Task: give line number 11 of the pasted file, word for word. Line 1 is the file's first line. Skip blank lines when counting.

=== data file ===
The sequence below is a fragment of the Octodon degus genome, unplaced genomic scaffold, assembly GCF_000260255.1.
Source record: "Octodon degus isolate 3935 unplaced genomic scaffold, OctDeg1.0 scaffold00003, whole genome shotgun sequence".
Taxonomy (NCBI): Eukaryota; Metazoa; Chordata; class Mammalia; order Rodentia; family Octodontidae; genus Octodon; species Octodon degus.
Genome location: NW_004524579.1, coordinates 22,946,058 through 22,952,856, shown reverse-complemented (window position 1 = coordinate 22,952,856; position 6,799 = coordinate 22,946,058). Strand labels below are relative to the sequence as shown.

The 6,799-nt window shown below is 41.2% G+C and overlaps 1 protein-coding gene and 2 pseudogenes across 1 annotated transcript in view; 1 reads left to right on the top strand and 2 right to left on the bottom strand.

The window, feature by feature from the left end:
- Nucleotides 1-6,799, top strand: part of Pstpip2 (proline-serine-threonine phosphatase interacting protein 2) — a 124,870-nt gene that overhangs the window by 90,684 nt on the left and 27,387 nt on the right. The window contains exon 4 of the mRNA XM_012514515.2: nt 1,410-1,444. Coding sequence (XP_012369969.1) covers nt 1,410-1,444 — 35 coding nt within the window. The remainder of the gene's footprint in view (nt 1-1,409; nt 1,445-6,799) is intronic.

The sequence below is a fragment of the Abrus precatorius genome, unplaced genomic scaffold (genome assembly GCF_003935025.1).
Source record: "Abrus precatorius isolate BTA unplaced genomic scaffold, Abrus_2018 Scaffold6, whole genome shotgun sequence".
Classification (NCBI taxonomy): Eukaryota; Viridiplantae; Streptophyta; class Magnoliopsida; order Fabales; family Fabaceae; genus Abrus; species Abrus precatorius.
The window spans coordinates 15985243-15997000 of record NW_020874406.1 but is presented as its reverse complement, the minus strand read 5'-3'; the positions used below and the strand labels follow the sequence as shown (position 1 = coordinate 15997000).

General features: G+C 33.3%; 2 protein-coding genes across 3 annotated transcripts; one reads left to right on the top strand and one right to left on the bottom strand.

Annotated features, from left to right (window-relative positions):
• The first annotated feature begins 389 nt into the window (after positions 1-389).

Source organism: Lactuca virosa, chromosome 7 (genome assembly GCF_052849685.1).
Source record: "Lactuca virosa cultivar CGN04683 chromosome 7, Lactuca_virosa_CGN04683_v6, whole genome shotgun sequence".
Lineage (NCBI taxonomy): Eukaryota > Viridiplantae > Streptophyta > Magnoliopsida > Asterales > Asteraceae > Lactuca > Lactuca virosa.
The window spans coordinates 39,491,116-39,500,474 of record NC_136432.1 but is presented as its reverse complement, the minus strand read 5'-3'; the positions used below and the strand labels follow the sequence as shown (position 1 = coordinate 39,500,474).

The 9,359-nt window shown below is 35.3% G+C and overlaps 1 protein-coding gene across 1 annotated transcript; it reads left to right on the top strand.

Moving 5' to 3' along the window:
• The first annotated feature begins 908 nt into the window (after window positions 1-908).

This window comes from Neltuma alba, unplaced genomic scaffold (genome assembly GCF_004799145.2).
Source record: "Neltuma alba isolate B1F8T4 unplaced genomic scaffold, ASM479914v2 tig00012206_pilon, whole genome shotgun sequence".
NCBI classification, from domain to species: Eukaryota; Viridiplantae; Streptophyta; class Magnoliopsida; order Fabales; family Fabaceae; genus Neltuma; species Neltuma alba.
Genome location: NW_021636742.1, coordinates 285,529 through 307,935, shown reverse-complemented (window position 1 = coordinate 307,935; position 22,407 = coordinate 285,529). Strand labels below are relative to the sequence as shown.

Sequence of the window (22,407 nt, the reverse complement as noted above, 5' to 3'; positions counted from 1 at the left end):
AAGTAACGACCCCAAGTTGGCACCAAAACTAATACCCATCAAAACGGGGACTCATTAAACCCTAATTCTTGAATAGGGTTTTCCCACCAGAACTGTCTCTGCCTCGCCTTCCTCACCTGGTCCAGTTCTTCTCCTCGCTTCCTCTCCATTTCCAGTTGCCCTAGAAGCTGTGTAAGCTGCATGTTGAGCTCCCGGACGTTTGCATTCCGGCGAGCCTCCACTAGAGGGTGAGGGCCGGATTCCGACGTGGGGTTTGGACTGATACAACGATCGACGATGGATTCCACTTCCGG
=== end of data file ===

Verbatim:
The window spans coordinates 15985243-15997000 of record NW_020874406.1 but is presented as its reverse complement, the minus strand read 5'-3'; the positions used below and the strand labels follow the sequence as shown (position 1 = coordinate 15997000).